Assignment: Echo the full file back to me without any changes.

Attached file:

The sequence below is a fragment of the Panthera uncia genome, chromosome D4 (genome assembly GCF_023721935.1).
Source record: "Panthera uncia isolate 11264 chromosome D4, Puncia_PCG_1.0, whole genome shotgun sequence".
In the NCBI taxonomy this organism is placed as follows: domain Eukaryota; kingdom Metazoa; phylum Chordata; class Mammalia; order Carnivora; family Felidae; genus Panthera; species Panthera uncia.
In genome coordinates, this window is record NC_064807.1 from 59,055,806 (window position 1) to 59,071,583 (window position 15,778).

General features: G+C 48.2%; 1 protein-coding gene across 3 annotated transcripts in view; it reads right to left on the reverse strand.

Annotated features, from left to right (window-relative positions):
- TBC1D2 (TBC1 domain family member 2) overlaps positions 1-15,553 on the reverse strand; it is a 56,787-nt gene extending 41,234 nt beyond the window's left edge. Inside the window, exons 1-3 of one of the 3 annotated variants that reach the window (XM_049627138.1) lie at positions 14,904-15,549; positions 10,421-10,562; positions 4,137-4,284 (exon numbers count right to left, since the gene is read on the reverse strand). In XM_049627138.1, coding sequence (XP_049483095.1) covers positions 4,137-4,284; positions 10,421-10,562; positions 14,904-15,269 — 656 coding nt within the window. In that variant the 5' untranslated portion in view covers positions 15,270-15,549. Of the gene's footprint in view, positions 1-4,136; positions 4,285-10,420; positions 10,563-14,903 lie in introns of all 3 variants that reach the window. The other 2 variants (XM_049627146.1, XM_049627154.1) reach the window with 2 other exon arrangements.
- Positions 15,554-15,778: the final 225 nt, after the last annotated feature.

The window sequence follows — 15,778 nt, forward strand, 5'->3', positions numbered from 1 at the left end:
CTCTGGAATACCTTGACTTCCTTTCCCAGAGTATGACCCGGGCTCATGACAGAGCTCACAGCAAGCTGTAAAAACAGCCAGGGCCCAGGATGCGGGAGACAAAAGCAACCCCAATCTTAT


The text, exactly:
The sequence below is a fragment of the Panthera uncia genome, chromosome D4 (genome assembly GCF_023721935.1).
Source record: "Panthera uncia isolate 11264 chromosome D4, Puncia_PCG_1.0, whole genome shotgun sequence".
In the NCBI taxonomy this organism is placed as follows: domain Eukaryota; kingdom Metazoa; phylum Chordata; class Mammalia; order Carnivora; family Felidae; genus Panthera; species Panthera uncia.
In genome coordinates, this window is record NC_064807.1 from 59,055,806 (window position 1) to 59,071,583 (window position 15,778).

General features: G+C 48.2%; 1 protein-coding gene across 3 annotated transcripts in view; it reads right to left on the reverse strand.

Annotated features, from left to right (window-relative positions):
- TBC1D2 (TBC1 domain family member 2) overlaps positions 1-15,553 on the reverse strand; it is a 56,787-nt gene extending 41,234 nt beyond the window's left edge. Inside the window, exons 1-3 of one of the 3 annotated variants that reach the window (XM_049627138.1) lie at positions 14,904-15,549; positions 10,421-10,562; positions 4,137-4,284 (exon numbers count right to left, since the gene is read on the reverse strand). In XM_049627138.1, coding sequence (XP_049483095.1) covers positions 4,137-4,284; positions 10,421-10,562; positions 14,904-15,269 — 656 coding nt within the window. In that variant the 5' untranslated portion in view covers positions 15,270-15,549. Of the gene's footprint in view, positions 1-4,136; positions 4,285-10,420; positions 10,563-14,903 lie in introns of all 3 variants that reach the window. The other 2 variants (XM_049627146.1, XM_049627154.1) reach the window with 2 other exon arrangements.
- Positions 15,554-15,778: the final 225 nt, after the last annotated feature.

The window sequence follows — 15,778 nt, forward strand, 5'->3', positions numbered from 1 at the left end:
CTCTGGAATACCTTGACTTCCTTTCCCAGAGTATGACCCGGGCTCATGACAGAGCTCACAGCAAGCTGTAAAAACAGCCAGGGCCCAGGATGCGGGAGACAAAAGCAACCCCAATCTTAT